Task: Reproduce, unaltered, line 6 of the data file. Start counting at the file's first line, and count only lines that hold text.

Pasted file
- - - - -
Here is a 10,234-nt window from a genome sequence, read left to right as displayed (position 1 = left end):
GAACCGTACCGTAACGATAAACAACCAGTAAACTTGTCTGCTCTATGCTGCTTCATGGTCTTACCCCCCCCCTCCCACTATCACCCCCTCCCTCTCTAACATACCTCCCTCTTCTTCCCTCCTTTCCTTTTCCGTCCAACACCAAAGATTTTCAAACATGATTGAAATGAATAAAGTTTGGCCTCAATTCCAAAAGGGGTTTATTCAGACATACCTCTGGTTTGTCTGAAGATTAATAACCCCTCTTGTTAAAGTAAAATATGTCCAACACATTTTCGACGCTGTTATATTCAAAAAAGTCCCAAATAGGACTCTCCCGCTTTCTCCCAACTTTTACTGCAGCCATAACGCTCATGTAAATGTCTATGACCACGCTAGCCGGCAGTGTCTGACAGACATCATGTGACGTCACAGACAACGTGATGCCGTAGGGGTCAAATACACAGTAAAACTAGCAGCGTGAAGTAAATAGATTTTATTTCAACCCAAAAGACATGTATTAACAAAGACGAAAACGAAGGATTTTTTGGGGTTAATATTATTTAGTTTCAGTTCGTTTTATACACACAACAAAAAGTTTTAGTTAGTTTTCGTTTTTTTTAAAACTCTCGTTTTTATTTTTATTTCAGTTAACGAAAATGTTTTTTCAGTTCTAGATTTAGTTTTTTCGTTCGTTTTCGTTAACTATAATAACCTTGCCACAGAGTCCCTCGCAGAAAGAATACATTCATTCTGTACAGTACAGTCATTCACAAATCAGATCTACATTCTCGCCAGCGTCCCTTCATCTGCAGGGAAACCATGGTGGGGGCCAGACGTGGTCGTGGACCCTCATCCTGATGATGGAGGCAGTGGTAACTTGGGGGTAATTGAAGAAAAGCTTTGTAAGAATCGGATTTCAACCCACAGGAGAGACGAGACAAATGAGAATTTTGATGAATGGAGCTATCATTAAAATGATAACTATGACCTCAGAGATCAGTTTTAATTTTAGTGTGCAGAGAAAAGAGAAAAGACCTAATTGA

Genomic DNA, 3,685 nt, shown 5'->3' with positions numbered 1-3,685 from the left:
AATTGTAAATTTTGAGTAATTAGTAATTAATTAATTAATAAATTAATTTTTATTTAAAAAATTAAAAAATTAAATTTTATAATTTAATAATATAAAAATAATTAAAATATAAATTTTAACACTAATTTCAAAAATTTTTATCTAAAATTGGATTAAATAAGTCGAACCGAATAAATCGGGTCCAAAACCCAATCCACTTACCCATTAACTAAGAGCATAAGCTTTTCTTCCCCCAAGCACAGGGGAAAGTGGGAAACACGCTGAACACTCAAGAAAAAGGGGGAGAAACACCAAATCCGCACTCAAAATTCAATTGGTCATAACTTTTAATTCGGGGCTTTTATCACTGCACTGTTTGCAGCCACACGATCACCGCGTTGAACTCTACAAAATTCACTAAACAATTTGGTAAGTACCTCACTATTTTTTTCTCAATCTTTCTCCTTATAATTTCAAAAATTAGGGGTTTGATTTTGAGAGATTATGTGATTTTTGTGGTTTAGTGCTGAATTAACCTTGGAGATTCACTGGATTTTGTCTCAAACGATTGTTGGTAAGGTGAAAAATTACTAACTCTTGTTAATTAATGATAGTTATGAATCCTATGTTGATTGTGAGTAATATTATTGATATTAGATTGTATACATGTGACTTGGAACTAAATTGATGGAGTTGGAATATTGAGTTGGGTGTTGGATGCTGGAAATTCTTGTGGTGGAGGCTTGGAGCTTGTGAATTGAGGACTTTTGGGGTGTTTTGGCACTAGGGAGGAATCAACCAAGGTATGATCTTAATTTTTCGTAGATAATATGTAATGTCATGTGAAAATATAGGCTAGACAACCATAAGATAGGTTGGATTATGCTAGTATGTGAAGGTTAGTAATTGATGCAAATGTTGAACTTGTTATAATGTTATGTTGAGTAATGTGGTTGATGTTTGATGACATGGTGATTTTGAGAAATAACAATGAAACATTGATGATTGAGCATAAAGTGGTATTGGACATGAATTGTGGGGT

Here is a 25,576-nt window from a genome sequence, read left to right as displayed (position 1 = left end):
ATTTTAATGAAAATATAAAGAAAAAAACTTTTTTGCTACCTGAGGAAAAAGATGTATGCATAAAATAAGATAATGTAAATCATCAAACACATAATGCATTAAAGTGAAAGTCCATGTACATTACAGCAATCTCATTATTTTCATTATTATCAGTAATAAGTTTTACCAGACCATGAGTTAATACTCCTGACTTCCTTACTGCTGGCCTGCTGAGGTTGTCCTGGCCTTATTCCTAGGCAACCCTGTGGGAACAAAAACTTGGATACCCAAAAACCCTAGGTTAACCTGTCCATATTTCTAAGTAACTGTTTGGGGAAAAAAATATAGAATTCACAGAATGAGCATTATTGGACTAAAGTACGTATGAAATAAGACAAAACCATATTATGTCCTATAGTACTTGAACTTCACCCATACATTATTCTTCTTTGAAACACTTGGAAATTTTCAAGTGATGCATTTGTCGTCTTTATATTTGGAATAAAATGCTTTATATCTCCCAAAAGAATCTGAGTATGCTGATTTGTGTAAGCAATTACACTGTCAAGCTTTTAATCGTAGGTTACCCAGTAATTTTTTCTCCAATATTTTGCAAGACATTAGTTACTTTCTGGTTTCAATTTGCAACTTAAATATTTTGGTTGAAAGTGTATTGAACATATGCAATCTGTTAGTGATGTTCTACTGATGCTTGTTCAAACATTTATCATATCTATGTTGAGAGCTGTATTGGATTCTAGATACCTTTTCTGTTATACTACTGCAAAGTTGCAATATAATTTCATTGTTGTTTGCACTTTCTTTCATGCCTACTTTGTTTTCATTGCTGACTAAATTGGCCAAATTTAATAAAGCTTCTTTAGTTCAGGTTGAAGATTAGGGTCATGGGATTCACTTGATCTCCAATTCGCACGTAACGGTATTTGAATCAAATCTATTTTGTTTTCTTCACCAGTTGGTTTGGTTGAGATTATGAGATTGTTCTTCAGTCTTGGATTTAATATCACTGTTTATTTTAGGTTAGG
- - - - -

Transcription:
ATTTTAATGAAAATATAAAGAAAAAAACTTTTTTGCTACCTGAGGAAAAAGATGTATGCATAAAATAAGATAATGTAAATCATCAAACACATAATGCATTAAAGTGAAAGTCCATGTACATTACAGCAATCTCATTATTTTCATTATTATCAGTAATAAGTTTTACCAGACCATGAGTTAATACTCCTGACTTCCTTACTGCTGGCCTGCTGAGGTTGTCCTGGCCTTATTCCTAGGCAACCCTGTGGGAACAAAAACTTGGATACCCAAAAACCCTAGGTTAACCTGTCCATATTTCTAAGTAACTGTTTGGGGAAAAAAATATAGAATTCACAGAATGAGCATTATTGGACTAAAGTACGTATGAAATAAGACAAAACCATATTATGTCCTATAGTACTTGAACTTCACCCATACATTATTCTTCTTTGAAACACTTGGAAATTTTCAAGTGATGCATTTGTCGTCTTTATATTTGGAATAAAATGCTTTATATCTCCCAAAAGAATCTGAGTATGCTGATTTGTGTAAGCAATTACACTGTCAAGCTTTTAATCGTAGGTTACCCAGTAATTTTTTCTCCAATATTTTGCAAGACATTAGTTACTTTCTGGTTTCAATTTGCAACTTAAATATTTTGGTTGAAAGTGTATTGAACATATGCAATCTGTTAGTGATGTTCTACTGATGCTTGTTCAAACATTTATCATATCTATGTTGAGAGCTGTATTGGATTCTAGATACCTTTTCTGTTATACTACTGCAAAGTTGCAATATAATTTCATTGTTGTTTGCACTTTCTTTCATGCCTACTTTGTTTTCATTGCTGACTAAATTGGCCAAATTTAATAAAGCTTCTTTAGTTCAGGTTGAAGATTAGGGTCATGGGATTCACTTGATCTCCAATTCGCACGTAACGGTATTTGAATCAAATCTATTTTGTTTTCTTCACCAGTTGGTTTGGTTGAGATTATGAGATTGTTCTTCAGTCTTGGATTTAATATCACTGTTTATTTTAGGTTAGG